Title: Throwing Stones
Author: Robin Reardon
Length: 406 Pages
Category: New Adult, Contemporary, Paranormal
At a Glance: This is a good book. A great book. One that had me crying for practically the whole last quarter of it.
Reviewed By: Taz
Blurb: In this paranormal romance, something is drawing seventeen-year-old Jesse Bryce toward the community of Pagans who live in “the village,” just outside his rural Oklahoma town. Maybe it’s that he has a crush on Griffin Holyoke, a tall, dark-haired boy with a tree tattooed all up his back. Or maybe it’s that the Pagans accept Jesse for who he is, unlike his family–or his church, where he hears that being gay is a sin.
After a man from the village is murdered while trying to prevent an assault on a girl from the town, Jesse’s confusion at the town’s unsympathetic reaction inspires him to set a mission for himself: to build a bridge of acceptance between the town and the village.
As Jesse defies his parents and continues to visit the village, he witnesses mysterious rituals that haunt him with their beauty and intensity. And he falls in love with one enigmatic, mercurial Pagan who opens his eyes to a whole new world.
This first-person story explores what can happen when we make conclusions about others based on too little information, or on the wrong information. Whether we’re misunderstanding each others’ religions or each others’ sexual orientation, everyone benefits from learning the truth. And everyone benefits from forgiveness.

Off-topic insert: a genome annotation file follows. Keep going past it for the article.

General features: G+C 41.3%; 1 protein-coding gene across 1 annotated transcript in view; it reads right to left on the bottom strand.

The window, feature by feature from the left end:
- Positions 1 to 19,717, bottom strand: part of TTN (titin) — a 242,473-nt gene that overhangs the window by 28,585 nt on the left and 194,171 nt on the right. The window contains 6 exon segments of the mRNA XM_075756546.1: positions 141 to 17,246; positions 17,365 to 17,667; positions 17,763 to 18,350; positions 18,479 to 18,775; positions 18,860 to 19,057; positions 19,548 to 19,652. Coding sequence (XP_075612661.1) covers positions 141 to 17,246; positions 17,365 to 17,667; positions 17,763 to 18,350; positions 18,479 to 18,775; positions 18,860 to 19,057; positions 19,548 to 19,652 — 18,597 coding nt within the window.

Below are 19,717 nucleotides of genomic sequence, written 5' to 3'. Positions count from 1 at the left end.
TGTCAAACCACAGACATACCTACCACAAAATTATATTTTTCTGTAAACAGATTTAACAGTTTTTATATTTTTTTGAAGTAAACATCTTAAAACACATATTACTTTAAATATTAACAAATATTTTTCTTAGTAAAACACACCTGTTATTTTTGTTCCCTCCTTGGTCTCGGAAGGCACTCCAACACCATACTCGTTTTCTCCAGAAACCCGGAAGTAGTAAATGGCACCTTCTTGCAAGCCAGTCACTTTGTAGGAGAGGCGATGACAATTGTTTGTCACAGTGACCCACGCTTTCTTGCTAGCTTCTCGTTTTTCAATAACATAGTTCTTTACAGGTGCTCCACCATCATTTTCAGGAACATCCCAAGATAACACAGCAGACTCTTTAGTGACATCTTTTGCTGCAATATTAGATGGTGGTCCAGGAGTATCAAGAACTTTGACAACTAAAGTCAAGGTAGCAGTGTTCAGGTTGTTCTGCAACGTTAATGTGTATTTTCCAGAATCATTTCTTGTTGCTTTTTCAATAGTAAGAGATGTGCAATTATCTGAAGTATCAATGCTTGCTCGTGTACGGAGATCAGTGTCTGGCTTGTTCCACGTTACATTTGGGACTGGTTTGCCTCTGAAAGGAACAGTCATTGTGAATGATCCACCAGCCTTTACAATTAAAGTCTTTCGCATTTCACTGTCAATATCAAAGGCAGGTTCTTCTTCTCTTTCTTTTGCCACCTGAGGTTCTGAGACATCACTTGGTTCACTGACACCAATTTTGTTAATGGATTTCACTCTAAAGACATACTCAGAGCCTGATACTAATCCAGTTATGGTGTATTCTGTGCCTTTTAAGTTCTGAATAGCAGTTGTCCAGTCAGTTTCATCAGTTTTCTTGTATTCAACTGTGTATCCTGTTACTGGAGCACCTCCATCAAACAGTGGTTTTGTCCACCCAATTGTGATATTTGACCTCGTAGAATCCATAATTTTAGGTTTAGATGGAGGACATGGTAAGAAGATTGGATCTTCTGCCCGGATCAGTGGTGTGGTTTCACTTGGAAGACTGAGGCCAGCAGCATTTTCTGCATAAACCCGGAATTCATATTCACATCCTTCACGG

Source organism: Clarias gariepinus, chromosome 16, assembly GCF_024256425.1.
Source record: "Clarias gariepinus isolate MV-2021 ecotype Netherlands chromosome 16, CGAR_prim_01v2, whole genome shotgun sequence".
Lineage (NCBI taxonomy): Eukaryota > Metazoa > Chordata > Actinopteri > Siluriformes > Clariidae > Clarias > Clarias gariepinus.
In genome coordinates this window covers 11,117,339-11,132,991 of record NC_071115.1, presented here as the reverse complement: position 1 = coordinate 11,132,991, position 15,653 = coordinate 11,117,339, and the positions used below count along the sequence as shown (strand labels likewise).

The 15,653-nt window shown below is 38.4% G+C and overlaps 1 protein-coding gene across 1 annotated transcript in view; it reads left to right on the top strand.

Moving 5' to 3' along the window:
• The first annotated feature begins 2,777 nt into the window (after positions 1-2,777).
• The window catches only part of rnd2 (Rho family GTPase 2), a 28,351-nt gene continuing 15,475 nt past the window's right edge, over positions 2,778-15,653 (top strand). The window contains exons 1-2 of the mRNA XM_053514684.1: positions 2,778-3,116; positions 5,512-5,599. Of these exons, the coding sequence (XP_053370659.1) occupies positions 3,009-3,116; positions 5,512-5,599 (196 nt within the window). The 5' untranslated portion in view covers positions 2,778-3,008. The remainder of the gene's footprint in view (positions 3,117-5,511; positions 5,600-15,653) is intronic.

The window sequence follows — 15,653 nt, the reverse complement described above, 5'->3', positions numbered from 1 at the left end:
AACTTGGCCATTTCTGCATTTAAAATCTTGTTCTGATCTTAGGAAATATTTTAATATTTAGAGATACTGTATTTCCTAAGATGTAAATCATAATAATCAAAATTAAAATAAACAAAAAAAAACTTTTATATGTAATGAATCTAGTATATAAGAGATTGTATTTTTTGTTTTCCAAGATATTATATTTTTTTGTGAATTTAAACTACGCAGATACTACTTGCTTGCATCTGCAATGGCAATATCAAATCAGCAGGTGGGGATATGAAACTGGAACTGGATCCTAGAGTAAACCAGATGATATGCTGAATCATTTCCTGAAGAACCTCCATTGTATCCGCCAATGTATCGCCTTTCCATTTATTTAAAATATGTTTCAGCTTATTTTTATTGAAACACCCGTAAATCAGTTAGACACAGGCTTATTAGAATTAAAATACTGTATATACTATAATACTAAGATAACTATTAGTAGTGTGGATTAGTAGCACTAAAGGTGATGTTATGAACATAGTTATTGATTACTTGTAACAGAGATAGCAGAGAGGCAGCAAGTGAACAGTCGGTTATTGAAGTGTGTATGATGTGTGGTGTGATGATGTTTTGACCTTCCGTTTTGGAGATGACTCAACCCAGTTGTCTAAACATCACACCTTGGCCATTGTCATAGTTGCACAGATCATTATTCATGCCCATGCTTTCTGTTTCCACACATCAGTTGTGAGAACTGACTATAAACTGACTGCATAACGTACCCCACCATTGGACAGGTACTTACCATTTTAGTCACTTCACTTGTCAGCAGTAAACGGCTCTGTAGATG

Review: Throwing Stones was an epic journey. I’ve read two other books by Robin Reardon, and they have all been very well crafted, the stories provocative and the characters relatable, but this story surpassed them both. I think what I liked best was the fact you get several stories in one within the pages of this book of love and acceptance…of building bridges between people and communities who have canyons of fear and misunderstanding separating them.
I want to get my one criticism out of the way up front, because I want you to leave with a sense of how magnificent the book was. The prior books I read were published through a different house. I don’t know if this particular publisher for Throwing Stones is independent or if Ms. Reardon has branched out on her own, but there were enough spelling errors/wrong words that I was distracted from time to time. A slightly more careful editing job would have fixed this problem.
That said, let’s move on to all the ways the book was amazing.
Jesse is our main character, and through his eyes we watch the world around him happen. Although, that’s not a very good description because Jesse is one brave kid. He’s gay, curious about other cultures, open to new experiences, and persistent in his quest for paving a way for himself and others to get to a better place.
The main conflicts in the story, and I say conflicts because there are more than one, are Jesse’s sexuality and the divide in the town between Christian and Pagan people. Let’s tackle each one separately.